Govt fails Human Rights test

The government has not taken any serious steps to criminalise torture. The government has failed a human rights appraisal conducted by 27 local and influential civil society organisations (CSO)s, this is the “verdict” of a document entitled the “Advocacy Charter” summing up in detail the human rights track record of the country's coalition government.

The government has not taken any serious steps to criminalise torture.
The government has not taken any serious steps to criminalise torture.

The CSOs, including the Zimbabwe Lawyers for Human Rights, said the coalition government had failed to implement its own declared objectives on key issues like human rights, torture, freedom of expression and assembly, relations with labour and trade unions’ other commitments.

According to the Advocacy Charter, which was prepared by local civil society organisations in relation to the government’s National Report, Zimbabwe has not ratified all the outstanding human rights treaties and their Optional Protocols such as the United Nations Convention Against Torture, Cruel or Inhuman or Degrading Treatment or Punishment and the International Convention for the Protection of All Persons Against Enforced Disappearances.

The government has also not ratified the Optional Protocols to Convention on the Elimination of all Forms of Discrimination Against Women, International Covenant on Civil and Political Rights, International Covenant on Economic Social Cultural Rights and the Convention Rights of the Child.

No frameworks

The CSOs noted that although the government had created commissions on human rights, no measures were put in place to ensure that the legislative framework for the independent commissions complied with the international norms and standards.

The civil society organisations criticised the government for failing to adhere to the recommendations of the United Nations Special Envoy of the Secretary General for Human Settlement, to ensure that victims of the 2005 Operation Murambatsvina have access to housing.

Although the Zimbabwean Constitution guarantees freedom from inhuman and degrading treatment, the CSOs contended that the government had not taken any serious steps to criminalise torture in all of its laws and fully cooperate with the United Nations thematic mechanisms on torture.

In their three page assessment forming the Advocacy Charter, the CSOs observed that the Zimbabwe government’s National Report is silent on arbitrary arrests and detention. They demanded to be upraised of the measures that the government is taking to prevent the arbitrary arrest and detention of citizens, in particular Human Rights Defenders (HRDs) and members of Civil Society Organisations during peaceful demonstrations.

Diaspora disenfranchised

With regard to elections, the CSOs observed that the government has, in recent elections, disenfranchised several Zimbabweans living outside the country and people living with disabilities while the airwaves continue to be closed to independent broadcasters.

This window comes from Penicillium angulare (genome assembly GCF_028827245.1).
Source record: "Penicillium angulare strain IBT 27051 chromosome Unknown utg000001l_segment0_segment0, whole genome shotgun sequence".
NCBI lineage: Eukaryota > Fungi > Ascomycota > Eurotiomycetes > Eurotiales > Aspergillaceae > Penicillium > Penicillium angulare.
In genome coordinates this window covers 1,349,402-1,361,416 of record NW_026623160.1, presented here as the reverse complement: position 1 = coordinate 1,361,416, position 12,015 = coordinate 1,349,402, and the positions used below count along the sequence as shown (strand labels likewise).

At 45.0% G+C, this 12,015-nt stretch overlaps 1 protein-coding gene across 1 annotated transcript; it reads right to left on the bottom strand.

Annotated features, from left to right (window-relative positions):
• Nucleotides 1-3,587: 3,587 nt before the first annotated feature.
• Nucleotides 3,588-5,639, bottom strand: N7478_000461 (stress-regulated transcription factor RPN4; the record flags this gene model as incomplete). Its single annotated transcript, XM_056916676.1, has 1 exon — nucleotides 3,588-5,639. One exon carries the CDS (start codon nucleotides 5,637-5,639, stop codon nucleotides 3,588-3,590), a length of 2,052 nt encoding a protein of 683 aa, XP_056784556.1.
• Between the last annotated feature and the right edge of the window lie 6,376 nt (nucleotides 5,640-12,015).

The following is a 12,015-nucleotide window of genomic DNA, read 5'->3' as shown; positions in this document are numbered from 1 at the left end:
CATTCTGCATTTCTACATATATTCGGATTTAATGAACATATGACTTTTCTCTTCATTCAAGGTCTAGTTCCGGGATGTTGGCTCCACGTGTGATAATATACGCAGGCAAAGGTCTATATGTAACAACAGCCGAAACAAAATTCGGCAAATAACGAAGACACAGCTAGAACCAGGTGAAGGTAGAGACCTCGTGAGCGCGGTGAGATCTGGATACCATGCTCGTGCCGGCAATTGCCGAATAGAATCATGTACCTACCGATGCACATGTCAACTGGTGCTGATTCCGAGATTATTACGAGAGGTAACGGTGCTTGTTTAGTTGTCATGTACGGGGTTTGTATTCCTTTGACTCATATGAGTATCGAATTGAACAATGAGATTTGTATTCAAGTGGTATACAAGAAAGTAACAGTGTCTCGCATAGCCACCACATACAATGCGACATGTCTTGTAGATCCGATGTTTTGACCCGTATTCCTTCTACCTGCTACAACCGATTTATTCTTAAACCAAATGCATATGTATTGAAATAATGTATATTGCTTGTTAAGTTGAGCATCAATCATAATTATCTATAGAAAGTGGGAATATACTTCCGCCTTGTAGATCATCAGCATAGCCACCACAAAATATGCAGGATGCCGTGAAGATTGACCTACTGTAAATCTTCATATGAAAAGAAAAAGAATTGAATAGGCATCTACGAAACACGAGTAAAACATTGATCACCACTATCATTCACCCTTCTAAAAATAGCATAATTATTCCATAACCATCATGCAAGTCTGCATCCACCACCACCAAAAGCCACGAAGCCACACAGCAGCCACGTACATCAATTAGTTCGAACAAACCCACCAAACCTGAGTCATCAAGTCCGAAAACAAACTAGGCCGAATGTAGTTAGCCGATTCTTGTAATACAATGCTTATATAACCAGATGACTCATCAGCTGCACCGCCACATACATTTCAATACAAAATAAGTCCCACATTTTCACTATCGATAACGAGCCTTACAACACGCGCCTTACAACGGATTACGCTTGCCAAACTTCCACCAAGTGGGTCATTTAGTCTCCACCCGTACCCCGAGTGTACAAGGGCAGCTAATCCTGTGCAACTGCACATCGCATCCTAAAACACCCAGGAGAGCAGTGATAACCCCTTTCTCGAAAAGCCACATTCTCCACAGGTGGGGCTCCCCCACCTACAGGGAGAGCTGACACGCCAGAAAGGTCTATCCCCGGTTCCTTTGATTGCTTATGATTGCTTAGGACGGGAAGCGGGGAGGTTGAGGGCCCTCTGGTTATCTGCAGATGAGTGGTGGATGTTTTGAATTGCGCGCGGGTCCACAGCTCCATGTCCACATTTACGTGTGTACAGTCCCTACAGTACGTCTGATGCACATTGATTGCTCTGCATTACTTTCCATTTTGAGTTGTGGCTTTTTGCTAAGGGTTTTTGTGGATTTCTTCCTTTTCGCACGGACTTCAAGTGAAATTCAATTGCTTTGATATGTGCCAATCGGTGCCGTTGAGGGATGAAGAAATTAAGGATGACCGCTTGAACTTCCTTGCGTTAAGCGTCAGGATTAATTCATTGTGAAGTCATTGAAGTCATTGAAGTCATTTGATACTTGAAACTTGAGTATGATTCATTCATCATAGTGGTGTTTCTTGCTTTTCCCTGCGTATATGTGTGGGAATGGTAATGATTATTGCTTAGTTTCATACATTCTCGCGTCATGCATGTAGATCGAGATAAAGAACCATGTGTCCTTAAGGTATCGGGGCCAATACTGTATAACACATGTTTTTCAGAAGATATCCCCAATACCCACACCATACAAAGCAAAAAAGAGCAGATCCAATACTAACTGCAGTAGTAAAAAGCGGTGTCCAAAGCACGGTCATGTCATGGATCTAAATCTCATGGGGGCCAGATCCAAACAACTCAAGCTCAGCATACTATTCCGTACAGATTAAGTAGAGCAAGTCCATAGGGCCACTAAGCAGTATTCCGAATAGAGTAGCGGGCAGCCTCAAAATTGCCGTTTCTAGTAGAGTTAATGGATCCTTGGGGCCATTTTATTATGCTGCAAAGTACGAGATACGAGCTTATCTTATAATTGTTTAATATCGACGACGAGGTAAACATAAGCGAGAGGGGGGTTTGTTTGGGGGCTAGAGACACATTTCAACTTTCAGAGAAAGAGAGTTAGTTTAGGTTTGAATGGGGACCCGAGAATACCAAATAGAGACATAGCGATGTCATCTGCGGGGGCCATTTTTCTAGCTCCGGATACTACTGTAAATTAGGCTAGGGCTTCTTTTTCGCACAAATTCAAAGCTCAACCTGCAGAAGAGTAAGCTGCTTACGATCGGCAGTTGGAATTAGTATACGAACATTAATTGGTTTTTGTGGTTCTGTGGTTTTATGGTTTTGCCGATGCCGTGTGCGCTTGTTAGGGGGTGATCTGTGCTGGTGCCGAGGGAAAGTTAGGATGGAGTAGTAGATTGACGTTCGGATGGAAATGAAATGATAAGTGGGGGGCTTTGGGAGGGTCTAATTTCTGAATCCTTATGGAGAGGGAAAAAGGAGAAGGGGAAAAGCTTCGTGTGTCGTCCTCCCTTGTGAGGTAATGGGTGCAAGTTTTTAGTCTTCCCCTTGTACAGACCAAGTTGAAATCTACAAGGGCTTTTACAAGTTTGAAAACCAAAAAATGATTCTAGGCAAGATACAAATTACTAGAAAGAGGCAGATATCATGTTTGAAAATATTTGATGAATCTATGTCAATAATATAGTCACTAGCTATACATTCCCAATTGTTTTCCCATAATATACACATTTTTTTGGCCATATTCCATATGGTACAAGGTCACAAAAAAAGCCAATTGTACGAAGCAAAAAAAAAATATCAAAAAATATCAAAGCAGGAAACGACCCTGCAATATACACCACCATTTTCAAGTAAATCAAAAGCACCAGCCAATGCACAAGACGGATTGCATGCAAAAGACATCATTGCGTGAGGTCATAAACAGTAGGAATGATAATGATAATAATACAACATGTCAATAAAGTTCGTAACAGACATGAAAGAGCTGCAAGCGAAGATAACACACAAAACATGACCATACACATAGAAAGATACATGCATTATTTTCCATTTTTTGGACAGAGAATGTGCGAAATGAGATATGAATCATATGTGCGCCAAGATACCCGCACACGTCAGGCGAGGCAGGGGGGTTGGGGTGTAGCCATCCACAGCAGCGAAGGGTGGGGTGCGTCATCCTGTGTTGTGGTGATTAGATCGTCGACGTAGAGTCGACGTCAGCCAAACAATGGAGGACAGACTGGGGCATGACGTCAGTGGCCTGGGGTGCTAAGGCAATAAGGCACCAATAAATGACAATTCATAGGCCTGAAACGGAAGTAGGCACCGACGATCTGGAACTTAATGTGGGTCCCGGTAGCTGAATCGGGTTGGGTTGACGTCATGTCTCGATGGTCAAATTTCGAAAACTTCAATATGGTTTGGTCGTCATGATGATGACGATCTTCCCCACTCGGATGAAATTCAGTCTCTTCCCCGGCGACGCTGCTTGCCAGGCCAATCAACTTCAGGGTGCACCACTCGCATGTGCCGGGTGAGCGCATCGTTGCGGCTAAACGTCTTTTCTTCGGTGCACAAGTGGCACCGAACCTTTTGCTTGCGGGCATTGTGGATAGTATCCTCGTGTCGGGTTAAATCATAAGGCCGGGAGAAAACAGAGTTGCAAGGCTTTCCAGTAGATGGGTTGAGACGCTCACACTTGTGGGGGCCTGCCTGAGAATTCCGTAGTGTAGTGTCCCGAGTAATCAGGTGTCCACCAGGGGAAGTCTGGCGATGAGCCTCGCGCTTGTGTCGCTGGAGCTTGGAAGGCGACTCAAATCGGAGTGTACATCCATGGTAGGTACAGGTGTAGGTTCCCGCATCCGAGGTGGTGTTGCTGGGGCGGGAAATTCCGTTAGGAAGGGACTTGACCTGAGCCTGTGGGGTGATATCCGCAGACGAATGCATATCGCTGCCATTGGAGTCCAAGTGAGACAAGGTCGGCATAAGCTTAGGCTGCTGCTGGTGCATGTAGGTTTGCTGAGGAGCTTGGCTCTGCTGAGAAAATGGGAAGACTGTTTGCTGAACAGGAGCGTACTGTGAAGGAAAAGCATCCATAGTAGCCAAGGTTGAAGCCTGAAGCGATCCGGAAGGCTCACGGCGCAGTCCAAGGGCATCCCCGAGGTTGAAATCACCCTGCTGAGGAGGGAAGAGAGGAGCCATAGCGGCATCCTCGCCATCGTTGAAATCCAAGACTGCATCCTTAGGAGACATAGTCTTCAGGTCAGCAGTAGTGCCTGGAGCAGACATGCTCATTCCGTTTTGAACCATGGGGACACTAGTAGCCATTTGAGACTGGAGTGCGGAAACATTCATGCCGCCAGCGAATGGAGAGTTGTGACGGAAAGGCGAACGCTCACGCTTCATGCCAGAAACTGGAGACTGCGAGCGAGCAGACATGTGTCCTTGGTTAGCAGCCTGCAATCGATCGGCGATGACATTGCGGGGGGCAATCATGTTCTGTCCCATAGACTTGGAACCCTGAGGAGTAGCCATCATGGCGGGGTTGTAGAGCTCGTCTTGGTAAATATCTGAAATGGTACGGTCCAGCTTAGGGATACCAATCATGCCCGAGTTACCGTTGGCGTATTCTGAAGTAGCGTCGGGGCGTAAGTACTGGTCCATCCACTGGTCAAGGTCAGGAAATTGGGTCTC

Zimbabwean CSOs also noted that the government had done very little to reduce overcrowding in prisons and improve access to adequate health services for all inmates.

Of concern to the CSOs was the government’s lethargic attempt to facilitate free access to primary education to satisfy the Millennium Development Goals and to ensure the provision of quality education.

The CSOs recommended the incorporation of all social, economic and cultural rights in the national laws and collaboration with United Nations agencies and other stakeholders to fully implement the Millennium Development Goals on Access to Education, Health and other Social and Economic rights.

As part of their recommendations, the CSOs urged the government to criminalise torture in all its national laws and policies and to consider creating an independent civilian oversight body for the police and other state security operatives.

Hybrid electoral system

With regard to elections, the government was implored to adopt a hybrid electoral system, reform institutions that play a role in elections, develop and implement an Electoral Code of Conduct that is legally enforceable in order to promote free and fair elections and establish a permanent independent Electoral Court.

In order to ensure citizens’ rights to a fair trial and access to justice in the country’s legal system, the CSOs urged the government to consider creating an independent prosecuting authority according to the UN guidelines and fully implement the right to fair trial for all citizens.

Zimbabwe’s compliance with its international obligations is scheduled to be scrutinised by the global community of nations on Monday October 10, 2011.

Post published in: Politics

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